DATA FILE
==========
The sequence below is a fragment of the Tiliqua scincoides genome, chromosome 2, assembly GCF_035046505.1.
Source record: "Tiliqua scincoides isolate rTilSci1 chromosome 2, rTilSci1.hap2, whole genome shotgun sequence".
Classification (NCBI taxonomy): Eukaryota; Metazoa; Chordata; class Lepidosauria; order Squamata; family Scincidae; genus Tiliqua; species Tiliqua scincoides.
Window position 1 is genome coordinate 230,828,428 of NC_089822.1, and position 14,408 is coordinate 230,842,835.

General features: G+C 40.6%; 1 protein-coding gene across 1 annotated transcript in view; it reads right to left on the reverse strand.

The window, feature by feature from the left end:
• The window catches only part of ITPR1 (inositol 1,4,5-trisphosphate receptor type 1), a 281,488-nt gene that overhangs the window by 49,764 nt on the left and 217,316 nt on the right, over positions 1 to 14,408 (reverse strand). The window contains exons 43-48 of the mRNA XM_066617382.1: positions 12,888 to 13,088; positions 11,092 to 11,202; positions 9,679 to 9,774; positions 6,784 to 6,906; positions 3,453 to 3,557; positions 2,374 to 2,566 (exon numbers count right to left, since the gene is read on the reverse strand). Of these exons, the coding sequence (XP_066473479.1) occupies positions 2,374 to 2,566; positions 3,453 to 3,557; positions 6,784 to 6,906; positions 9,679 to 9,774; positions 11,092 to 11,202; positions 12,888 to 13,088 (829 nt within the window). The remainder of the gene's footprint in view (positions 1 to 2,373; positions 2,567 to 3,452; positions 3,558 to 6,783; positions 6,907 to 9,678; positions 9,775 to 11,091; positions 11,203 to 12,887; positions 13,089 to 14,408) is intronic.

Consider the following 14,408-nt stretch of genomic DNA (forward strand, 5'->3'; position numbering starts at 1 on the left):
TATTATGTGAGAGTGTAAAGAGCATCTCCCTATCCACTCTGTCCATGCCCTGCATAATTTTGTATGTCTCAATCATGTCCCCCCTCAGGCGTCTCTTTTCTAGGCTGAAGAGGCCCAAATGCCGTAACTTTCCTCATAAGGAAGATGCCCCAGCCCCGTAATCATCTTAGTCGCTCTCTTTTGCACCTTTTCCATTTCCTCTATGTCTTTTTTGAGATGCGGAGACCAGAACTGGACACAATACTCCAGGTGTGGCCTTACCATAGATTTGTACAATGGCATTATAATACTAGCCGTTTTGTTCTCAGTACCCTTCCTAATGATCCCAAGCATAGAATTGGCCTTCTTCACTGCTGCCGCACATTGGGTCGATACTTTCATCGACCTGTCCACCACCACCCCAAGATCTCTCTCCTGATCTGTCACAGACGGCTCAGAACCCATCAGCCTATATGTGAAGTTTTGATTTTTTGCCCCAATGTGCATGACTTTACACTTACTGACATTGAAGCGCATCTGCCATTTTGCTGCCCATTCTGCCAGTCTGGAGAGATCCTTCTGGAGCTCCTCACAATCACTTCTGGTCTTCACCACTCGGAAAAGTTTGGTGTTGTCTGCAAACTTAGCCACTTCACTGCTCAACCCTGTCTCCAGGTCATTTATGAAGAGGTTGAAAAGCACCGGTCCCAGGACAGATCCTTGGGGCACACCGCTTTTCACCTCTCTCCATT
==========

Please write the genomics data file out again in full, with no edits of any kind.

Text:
The sequence below is a fragment of the Tiliqua scincoides genome, chromosome 2, assembly GCF_035046505.1.
Source record: "Tiliqua scincoides isolate rTilSci1 chromosome 2, rTilSci1.hap2, whole genome shotgun sequence".
Classification (NCBI taxonomy): Eukaryota; Metazoa; Chordata; class Lepidosauria; order Squamata; family Scincidae; genus Tiliqua; species Tiliqua scincoides.
Window position 1 is genome coordinate 230,828,428 of NC_089822.1, and position 14,408 is coordinate 230,842,835.

General features: G+C 40.6%; 1 protein-coding gene across 1 annotated transcript in view; it reads right to left on the reverse strand.

The window, feature by feature from the left end:
• The window catches only part of ITPR1 (inositol 1,4,5-trisphosphate receptor type 1), a 281,488-nt gene that overhangs the window by 49,764 nt on the left and 217,316 nt on the right, over positions 1 to 14,408 (reverse strand). The window contains exons 43-48 of the mRNA XM_066617382.1: positions 12,888 to 13,088; positions 11,092 to 11,202; positions 9,679 to 9,774; positions 6,784 to 6,906; positions 3,453 to 3,557; positions 2,374 to 2,566 (exon numbers count right to left, since the gene is read on the reverse strand). Of these exons, the coding sequence (XP_066473479.1) occupies positions 2,374 to 2,566; positions 3,453 to 3,557; positions 6,784 to 6,906; positions 9,679 to 9,774; positions 11,092 to 11,202; positions 12,888 to 13,088 (829 nt within the window). The remainder of the gene's footprint in view (positions 1 to 2,373; positions 2,567 to 3,452; positions 3,558 to 6,783; positions 6,907 to 9,678; positions 9,775 to 11,091; positions 11,203 to 12,887; positions 13,089 to 14,408) is intronic.

Consider the following 14,408-nt stretch of genomic DNA (forward strand, 5'->3'; position numbering starts at 1 on the left):
TATTATGTGAGAGTGTAAAGAGCATCTCCCTATCCACTCTGTCCATGCCCTGCATAATTTTGTATGTCTCAATCATGTCCCCCCTCAGGCGTCTCTTTTCTAGGCTGAAGAGGCCCAAATGCCGTAACTTTCCTCATAAGGAAGATGCCCCAGCCCCGTAATCATCTTAGTCGCTCTCTTTTGCACCTTTTCCATTTCCTCTATGTCTTTTTTGAGATGCGGAGACCAGAACTGGACACAATACTCCAGGTGTGGCCTTACCATAGATTTGTACAATGGCATTATAATACTAGCCGTTTTGTTCTCAGTACCCTTCCTAATGATCCCAAGCATAGAATTGGCCTTCTTCACTGCTGCCGCACATTGGGTCGATACTTTCATCGACCTGTCCACCACCACCCCAAGATCTCTCTCCTGATCTGTCACAGACGGCTCAGAACCCATCAGCCTATATGTGAAGTTTTGATTTTTTGCCCCAATGTGCATGACTTTACACTTACTGACATTGAAGCGCATCTGCCATTTTGCTGCCCATTCTGCCAGTCTGGAGAGATCCTTCTGGAGCTCCTCACAATCACTTCTGGTCTTCACCACTCGGAAAAGTTTGGTGTTGTCTGCAAACTTAGCCACTTCACTGCTCAACCCTGTCTCCAGGTCATTTATGAAGAGGTTGAAAAGCACCGGTCCCAGGACAGATCCTTGGGGCACACCGCTTTTCACCTCTCTCCATT